As if to argue my belief that McCleland was one of only a few Russians in the A.I.F., I recently came into the possession of a 1914/14 Star trio to 2879 Pte A. Tarasenkoff, 25th Battalion, A.I.F. Research revealed that Alexander Tarasenkoff joined the A.I.F. on 14 August 1915, where he was allocated to the 6th reinforcements to the 25th Battalion. He was 29 years of age, a miner by occupation, single, of Mount Morgan, Queensland, a copper mining town on the central coastal area of Queensland. In confirmation of my belief, because of his name, that Tarasenkoff was also a Russian, his listed NOK is mother; Mrs M. Paraskoo Tarasankoff, of Selo, Negino, Oril, Russia.
Tarasenkoff embarked with the 25th Battalion on 21 October 1915, but in Egypt, he was redeployed into the 9th Battalion, obviously to fill the ranks of casualties suffered at Gallipoli. He appears to have served with the 9th for the next three years, remaining a private soldier, but being wounded in September/October 1916, and on a second occasion in March/April 1918, with the 9th. He returned to Australia on 12 April 1919. To illustrate the irony of surviving the Great War and returning to an 'easier life' in those times, I have since ascertained that Tarasenkoff drowned in a creek on the north coast of New South Wales in 1936. No other details are available.
Whilst looking up Tarasenkoff I noticed that the number before his in the 25th was allocated to 2878 Pte John Tuagarin, 27 years old, miner, also of Mount Morgan, Qld., who listed

his next of kin as brother, Donald Chicalin, of Glinnoe, Orell, Russia. Both men being miners of Mount Morgan and both being from Russia, as well as enlisting together indicates that they were obviously 'mates' as well as fellow countrymen. The fact that his 'brother's' name is not spelt the same as his own is puzzling as is the similar but different spelling of their home area in Russia—are they the same or different?
Tuagarin similarly was transferred to the 9th Battalion along with Tarasenkoff, but is recorded as being killed in action on 27 December 1916, in France, with the 9th. He is buried in grave I.C.21, Bulls Road Cemetery, Flers, France. No next of kin are recorded with CWGC, nor was an Honour Roll Form submitted. I would suspect that his trio was never issued.
Another interesting item I came across was an entry in one of the volumes of the A.I.F.'s official history, which may or may not relate to Tarasenkoff or Tuagarin, but certainly is coincidental—how many Russians would there have been in the battalion? The official historian is describing the period of 22 to 26 July 1916, when Australian troops were enduring the most sustained artillery bombardment in their history, after capturing the village of Pozieres. '. . . doubtful whether . . . the strain . . . was heavier than on the mass of the infantry, who had simply to face the bombardment hour after hour in open trenches. During the bombardment a Russian in the 9th Battalion was working like a terrier on hands and knees, whimpering the while, in desperate anxiety to scrape away the soil from comrades who had been buried. When eventually himself buried and dug out, he ran to the rear'.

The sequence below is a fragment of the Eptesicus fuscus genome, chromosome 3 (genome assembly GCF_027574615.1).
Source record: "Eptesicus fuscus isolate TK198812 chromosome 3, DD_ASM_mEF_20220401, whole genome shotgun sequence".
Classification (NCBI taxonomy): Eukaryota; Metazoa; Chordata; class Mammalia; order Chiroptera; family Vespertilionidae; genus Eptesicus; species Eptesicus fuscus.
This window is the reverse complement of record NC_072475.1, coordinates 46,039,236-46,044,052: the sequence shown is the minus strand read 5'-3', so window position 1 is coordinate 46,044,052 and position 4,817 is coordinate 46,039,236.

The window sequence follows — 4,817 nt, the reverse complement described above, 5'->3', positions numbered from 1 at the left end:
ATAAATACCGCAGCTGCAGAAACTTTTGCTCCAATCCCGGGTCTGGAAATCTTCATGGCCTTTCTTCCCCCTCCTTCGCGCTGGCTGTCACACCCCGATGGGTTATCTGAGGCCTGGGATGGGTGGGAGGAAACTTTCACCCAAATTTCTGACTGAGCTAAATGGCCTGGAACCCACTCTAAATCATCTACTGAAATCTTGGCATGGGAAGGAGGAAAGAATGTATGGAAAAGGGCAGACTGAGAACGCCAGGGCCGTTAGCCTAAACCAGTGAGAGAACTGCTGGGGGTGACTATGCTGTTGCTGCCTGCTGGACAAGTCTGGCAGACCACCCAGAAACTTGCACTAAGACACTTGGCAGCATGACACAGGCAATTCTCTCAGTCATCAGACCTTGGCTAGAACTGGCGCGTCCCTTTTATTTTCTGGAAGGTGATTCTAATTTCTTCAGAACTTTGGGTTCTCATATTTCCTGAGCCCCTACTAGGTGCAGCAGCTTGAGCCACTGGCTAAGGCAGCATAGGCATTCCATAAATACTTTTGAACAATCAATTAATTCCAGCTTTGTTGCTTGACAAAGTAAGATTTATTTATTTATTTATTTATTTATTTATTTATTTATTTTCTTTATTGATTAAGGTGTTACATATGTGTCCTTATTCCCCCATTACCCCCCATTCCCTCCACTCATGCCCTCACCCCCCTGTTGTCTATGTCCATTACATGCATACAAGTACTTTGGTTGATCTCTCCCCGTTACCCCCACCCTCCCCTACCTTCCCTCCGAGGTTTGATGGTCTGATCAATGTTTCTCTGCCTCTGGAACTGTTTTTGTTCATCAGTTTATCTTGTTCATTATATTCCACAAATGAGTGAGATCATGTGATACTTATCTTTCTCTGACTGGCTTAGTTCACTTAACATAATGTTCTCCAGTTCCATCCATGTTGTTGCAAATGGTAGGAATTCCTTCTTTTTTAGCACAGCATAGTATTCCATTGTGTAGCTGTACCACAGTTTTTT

I have often wondered what prompted the surviving two men to return to Australia, after the war. Neither appeared to have relatives living here and although the advent of the Russian Revolution must have been known to them, I wonder whether Tarasenkoff attempted to return to his native country or at least visit, before making the long journey back to Australia.
The same with McCleland, although serving in the Middle East, did he attempt to return to Ireland, if his mother was still alive and still living there, or was there no real inclination to do so? Again, there is no indication from service records, so it appears not. Probably, nationals who had left Mother Russia before the Revolution would have been regarded with suspicion, even if their sympathies were not with the Tsarist government before they left.
In contrast with most post-war research into the lives of medal recipients, I believe that I have been very lucky in what I have learned about my two medal recipients. I do not expect to fill any more gaps in their lives—but the search and speculation has been what medal collecting is all about.

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#4 ilja559

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Отправлено 20 Июнь 2007 - 01:13

Конец